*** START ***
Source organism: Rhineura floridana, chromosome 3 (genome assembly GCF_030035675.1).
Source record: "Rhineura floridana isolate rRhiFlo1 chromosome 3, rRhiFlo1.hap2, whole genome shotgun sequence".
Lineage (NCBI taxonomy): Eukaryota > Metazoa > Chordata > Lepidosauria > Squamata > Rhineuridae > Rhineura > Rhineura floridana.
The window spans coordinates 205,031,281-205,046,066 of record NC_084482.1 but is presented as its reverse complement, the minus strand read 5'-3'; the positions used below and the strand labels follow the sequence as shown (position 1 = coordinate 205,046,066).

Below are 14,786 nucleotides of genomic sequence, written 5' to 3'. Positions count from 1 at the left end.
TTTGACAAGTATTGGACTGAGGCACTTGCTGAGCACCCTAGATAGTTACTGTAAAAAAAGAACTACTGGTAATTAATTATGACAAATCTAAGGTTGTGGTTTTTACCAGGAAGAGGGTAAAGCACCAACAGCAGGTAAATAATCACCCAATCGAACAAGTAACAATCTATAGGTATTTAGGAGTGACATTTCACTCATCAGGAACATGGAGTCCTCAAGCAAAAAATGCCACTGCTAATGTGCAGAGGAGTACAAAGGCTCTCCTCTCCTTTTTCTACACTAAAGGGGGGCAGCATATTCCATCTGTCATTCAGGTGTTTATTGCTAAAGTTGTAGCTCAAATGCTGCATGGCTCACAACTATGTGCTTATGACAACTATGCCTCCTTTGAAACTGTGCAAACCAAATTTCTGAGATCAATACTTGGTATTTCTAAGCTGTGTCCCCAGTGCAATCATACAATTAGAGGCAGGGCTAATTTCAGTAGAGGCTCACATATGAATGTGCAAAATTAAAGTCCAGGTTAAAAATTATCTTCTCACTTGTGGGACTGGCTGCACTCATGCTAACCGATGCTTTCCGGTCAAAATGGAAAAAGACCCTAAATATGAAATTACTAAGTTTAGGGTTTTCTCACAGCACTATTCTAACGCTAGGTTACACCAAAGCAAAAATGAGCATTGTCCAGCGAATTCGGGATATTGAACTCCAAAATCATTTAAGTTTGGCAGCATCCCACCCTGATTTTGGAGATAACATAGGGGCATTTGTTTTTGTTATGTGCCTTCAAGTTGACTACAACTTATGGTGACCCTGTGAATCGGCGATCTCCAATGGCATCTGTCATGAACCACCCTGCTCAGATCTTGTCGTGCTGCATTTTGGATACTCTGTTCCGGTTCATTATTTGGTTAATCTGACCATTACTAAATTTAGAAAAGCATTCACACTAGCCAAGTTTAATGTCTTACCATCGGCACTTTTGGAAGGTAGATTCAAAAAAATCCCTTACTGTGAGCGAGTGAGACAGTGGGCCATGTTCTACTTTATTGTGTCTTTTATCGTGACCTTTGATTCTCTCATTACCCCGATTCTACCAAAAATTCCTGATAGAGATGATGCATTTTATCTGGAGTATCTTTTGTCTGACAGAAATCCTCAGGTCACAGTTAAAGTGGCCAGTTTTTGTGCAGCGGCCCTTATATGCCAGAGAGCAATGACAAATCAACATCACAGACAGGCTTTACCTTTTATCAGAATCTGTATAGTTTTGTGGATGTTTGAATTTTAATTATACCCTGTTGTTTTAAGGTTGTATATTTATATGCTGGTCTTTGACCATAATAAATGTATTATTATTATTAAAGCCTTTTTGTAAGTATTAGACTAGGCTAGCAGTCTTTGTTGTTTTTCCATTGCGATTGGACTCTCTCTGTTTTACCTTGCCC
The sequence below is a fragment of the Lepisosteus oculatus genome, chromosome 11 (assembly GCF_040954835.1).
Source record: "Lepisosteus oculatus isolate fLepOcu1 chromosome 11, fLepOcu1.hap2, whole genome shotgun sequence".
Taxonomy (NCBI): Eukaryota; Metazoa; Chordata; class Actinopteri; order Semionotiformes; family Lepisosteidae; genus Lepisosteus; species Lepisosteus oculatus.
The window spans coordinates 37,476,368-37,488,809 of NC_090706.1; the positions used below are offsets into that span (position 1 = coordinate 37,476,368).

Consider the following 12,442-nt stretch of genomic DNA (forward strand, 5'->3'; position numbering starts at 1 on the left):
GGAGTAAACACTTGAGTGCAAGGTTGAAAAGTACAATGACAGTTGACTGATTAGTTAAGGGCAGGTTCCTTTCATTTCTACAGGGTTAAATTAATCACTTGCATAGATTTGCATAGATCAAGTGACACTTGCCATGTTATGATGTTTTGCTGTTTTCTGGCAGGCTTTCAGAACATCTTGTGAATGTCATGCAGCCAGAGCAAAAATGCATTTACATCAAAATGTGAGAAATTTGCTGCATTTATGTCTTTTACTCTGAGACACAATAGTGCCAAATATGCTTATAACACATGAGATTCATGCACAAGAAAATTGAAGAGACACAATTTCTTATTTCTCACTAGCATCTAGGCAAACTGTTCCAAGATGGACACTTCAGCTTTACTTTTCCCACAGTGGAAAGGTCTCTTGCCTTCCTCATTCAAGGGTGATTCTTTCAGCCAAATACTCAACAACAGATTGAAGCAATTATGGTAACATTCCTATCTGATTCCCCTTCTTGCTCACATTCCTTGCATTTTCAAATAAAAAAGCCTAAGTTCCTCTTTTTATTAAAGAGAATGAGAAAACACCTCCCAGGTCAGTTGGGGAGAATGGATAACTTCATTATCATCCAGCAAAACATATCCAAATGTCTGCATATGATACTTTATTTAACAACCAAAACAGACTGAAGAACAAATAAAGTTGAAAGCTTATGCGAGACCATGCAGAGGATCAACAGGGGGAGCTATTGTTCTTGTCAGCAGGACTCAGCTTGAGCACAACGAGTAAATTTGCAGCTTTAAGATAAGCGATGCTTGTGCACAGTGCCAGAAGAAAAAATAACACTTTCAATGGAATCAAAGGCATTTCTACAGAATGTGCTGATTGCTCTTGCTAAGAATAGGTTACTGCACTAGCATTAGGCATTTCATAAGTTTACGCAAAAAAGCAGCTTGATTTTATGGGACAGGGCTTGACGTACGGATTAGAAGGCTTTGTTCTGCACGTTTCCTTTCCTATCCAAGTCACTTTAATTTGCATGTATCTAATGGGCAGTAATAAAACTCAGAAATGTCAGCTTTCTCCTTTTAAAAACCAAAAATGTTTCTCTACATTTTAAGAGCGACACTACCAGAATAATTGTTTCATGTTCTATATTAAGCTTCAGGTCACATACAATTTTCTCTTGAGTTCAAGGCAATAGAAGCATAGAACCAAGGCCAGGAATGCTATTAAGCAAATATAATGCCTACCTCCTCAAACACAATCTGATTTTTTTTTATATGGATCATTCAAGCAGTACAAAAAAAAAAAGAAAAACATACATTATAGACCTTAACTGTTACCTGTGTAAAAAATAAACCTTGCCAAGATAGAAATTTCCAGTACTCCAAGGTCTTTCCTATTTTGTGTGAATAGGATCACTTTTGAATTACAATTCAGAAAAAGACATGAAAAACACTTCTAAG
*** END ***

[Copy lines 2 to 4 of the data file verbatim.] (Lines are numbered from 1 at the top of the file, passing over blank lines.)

Source record: "Rhineura floridana isolate rRhiFlo1 chromosome 3, rRhiFlo1.hap2, whole genome shotgun sequence".
Lineage (NCBI taxonomy): Eukaryota > Metazoa > Chordata > Lepidosauria > Squamata > Rhineuridae > Rhineura > Rhineura floridana.
The window spans coordinates 205,031,281-205,046,066 of record NC_084482.1 but is presented as its reverse complement, the minus strand read 5'-3'; the positions used below and the strand labels follow the sequence as shown (position 1 = coordinate 205,046,066).